Phillies, Jim Jackson part ways after 14 seasons on radio

General view of the Philadelphia skyline behind the Liberty Bell sign at Citizens Bank Park. (Bill Streicher-USA TODAY Sports)
General view of the Philadelphia skyline behind the Liberty Bell sign at Citizens Bank Park. (Bill Streicher-USA TODAY Sports) /

After 14 seasons, the Phillies and radio broadcaster Jim Jackson have parted ways.

As it turns out, Gregg Murphy will not be the only member of the Philadelphia Phillies broadcast team who will not return for the 2021 season. On Wednesday, Jim Jackson revealed that the Phillies informed him they are “no longer in need” of his broadcasting services, given he is a “luxury the organization can no longer afford in such uncertain times” during the COVID-19 crisis.

“Back in 2006, David Montgomery and I sat down for lunch and discussed the possibility of having me become part of the Phillies’ broadcast team,” Jackson recalled in his social media post that announced the news. “At the time, we were thinking about trying it for a year or two and seeing how it would go.”

“Well, I started hosting Phillies pre and post-game shows in 2007, and in the ensuing 14 seasons,” Jackson continued, “I’ve been fortunate enough to observe and describe so many amazing moments and players, all while getting to be around the great game of baseball working for a tremendous organization.”

Jackson — who has served as the television play-by-play voice of the Philadelphia Flyers hockey team for the past 25 years — had served as the Phillies pre- and postgame show host for 14 seasons on the Phillies Radio Network.

In 2010, he took on additional Phillies play-by-play responsibilities and other broadcast assignments. Jackson assured that he will continue to “pour everything” he has into his job with the Flyers and will look for new, additional opportunities in the hockey offseason.

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In his farewell message, Jackson called out a few notable great memories that he created during his time with the Phillies. “I think back to sitting next to Harry Kalas as he made his World Championship call in 2008, interviewing Roy Halladay moments after he completed the 2nd ever no-hitter in MLB playoff history in 2010, and getting the chance to be on the mic as Jimmy Rollins became the Phils’ all-time hits leader in 2014,” Jackson said. “Oh, and there was that glorious parade down Broad Street. There are so many more.”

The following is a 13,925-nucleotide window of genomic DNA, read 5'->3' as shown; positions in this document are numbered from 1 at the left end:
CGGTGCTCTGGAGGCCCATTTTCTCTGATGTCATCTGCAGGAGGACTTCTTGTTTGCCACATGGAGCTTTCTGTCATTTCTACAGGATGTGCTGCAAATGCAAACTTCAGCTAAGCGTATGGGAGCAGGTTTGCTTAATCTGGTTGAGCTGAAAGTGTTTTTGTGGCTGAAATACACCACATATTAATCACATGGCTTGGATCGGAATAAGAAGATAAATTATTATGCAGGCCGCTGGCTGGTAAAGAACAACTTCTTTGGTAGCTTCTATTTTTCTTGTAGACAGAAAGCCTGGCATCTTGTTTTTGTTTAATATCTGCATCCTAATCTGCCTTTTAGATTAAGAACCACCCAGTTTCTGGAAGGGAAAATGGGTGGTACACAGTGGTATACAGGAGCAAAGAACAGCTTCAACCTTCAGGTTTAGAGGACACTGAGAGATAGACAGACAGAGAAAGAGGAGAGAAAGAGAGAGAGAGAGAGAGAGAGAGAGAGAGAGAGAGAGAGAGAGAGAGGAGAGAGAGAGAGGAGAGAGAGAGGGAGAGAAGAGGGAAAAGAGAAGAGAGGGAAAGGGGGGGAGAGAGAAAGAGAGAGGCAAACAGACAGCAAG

While acknowledging that he is still shocked, Jackson went on to praise the “so many people for the last decade and a half” that he was worked with, some of whom “evolved” from colleagues to “friends for life” — including Scott Franzke and Larry Andersen:

"Players, coaches, managers, general managers, training staff, public relations workers, marketing reps, producers, press box stewards, dining hall workers, and on and on, have all been so helpful. I can’t thank all of them individually right here, but I truly treasured being able to share laughs, cheers, and, yes tears over the years. My fellow broadcasters have been an absolute pleasure to work with, most especially Scott and LA, who have been there for every single year of my tenure. Scott is as good as it gets in calling a baseball game and LA is one of a kind and an absolute hoot to be around."

Jackson also thanked the Phillies fans, who he said were “awesome” to interact with, whether it be on the concourse for the pregame show, at the Phillies Phestival, or on the airwaves during rain delays.

“Your passion and energy in supporting the Phils is a huge part of the equation that has made my time with the Phillies so much fun,” Jackson said. “I hope there will be a return to winning baseball and playoff excitement at beautiful Citizens Bank Park with fans in attendance soon.”

Jackson has won several awards during his career, including the 2011 Pennsylvania Sportscaster of the Year Award and the 2018 Bill Campbell Broadcasting Award; he is also an eight-time Mid-Atlantic Emmy Award winner for sports play-by-play. The Gloucester Township resident and father of two credits the late Montgomery for giving him the chance to be a part of Phillies family.

“It lasted longer than either of us could possibly have expected it to,” Jackson said. “In all honesty, for me, it hasn’t really been the same since David left the scene. I miss that guy. But it was always an honor and privilege to be part of the Phillies’ organization.”

“I’ll take my many cherished memories with me into my next life chapter and always look back at my time with Phils with a smile on my face.”

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